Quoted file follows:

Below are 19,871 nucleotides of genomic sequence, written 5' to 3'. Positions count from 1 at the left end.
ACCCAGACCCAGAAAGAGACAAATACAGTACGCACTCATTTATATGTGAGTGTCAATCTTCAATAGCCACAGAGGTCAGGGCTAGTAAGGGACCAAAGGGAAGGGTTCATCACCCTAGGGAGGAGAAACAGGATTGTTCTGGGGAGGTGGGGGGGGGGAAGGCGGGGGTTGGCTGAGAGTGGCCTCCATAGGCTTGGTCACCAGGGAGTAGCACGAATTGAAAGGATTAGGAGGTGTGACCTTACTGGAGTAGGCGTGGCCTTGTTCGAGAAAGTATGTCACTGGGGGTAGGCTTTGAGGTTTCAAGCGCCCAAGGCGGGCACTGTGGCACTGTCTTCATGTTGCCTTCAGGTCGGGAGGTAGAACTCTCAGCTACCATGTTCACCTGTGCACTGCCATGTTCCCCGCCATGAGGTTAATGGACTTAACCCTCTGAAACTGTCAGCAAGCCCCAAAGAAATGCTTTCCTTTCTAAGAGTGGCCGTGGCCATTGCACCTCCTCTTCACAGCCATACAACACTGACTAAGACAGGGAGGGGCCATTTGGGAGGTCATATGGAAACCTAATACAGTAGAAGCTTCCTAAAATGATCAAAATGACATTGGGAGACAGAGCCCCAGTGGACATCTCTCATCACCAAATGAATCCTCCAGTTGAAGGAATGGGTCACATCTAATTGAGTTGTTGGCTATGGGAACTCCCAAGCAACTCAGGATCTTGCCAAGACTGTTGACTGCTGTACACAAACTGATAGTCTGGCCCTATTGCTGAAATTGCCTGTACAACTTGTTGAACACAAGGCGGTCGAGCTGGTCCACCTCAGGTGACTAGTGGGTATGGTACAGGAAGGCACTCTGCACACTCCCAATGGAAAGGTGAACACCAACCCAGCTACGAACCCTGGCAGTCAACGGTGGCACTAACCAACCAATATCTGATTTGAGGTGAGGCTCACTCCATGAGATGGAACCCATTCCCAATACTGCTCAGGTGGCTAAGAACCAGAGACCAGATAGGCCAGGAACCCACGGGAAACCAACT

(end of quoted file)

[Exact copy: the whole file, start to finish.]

Below are 19,871 nucleotides of genomic sequence, written 5' to 3'. Positions count from 1 at the left end.
ACCCAGACCCAGAAAGAGACAAATACAGTACGCACTCATTTATATGTGAGTGTCAATCTTCAATAGCCACAGAGGTCAGGGCTAGTAAGGGACCAAAGGGAAGGGTTCATCACCCTAGGGAGGAGAAACAGGATTGTTCTGGGGAGGTGGGGGGGGGGAAGGCGGGGGTTGGCTGAGAGTGGCCTCCATAGGCTTGGTCACCAGGGAGTAGCACGAATTGAAAGGATTAGGAGGTGTGACCTTACTGGAGTAGGCGTGGCCTTGTTCGAGAAAGTATGTCACTGGGGGTAGGCTTTGAGGTTTCAAGCGCCCAAGGCGGGCACTGTGGCACTGTCTTCATGTTGCCTTCAGGTCGGGAGGTAGAACTCTCAGCTACCATGTTCACCTGTGCACTGCCATGTTCCCCGCCATGAGGTTAATGGACTTAACCCTCTGAAACTGTCAGCAAGCCCCAAAGAAATGCTTTCCTTTCTAAGAGTGGCCGTGGCCATTGCACCTCCTCTTCACAGCCATACAACACTGACTAAGACAGGGAGGGGCCATTTGGGAGGTCATATGGAAACCTAATACAGTAGAAGCTTCCTAAAATGATCAAAATGACATTGGGAGACAGAGCCCCAGTGGACATCTCTCATCACCAAATGAATCCTCCAGTTGAAGGAATGGGTCACATCTAATTGAGTTGTTGGCTATGGGAACTCCCAAGCAACTCAGGATCTTGCCAAGACTGTTGACTGCTGTACACAAACTGATAGTCTGGCCCTATTGCTGAAATTGCCTGTACAACTTGTTGAACACAAGGCGGTCGAGCTGGTCCACCTCAGGTGACTAGTGGGTATGGTACAGGAAGGCACTCTGCACACTCCCAATGGAAAGGTGAACACCAACCCAGCTACGAACCCTGGCAGTCAACGGTGGCACTAACCAACCAATATCTGATTTGAGGTGAGGCTCACTCCATGAGATGGAACCCATTCCCAATACTGCTCAGGTGGCTAAGAACCAGAGACCAGATAGGCCAGGAACCCACGGGAAACCAACT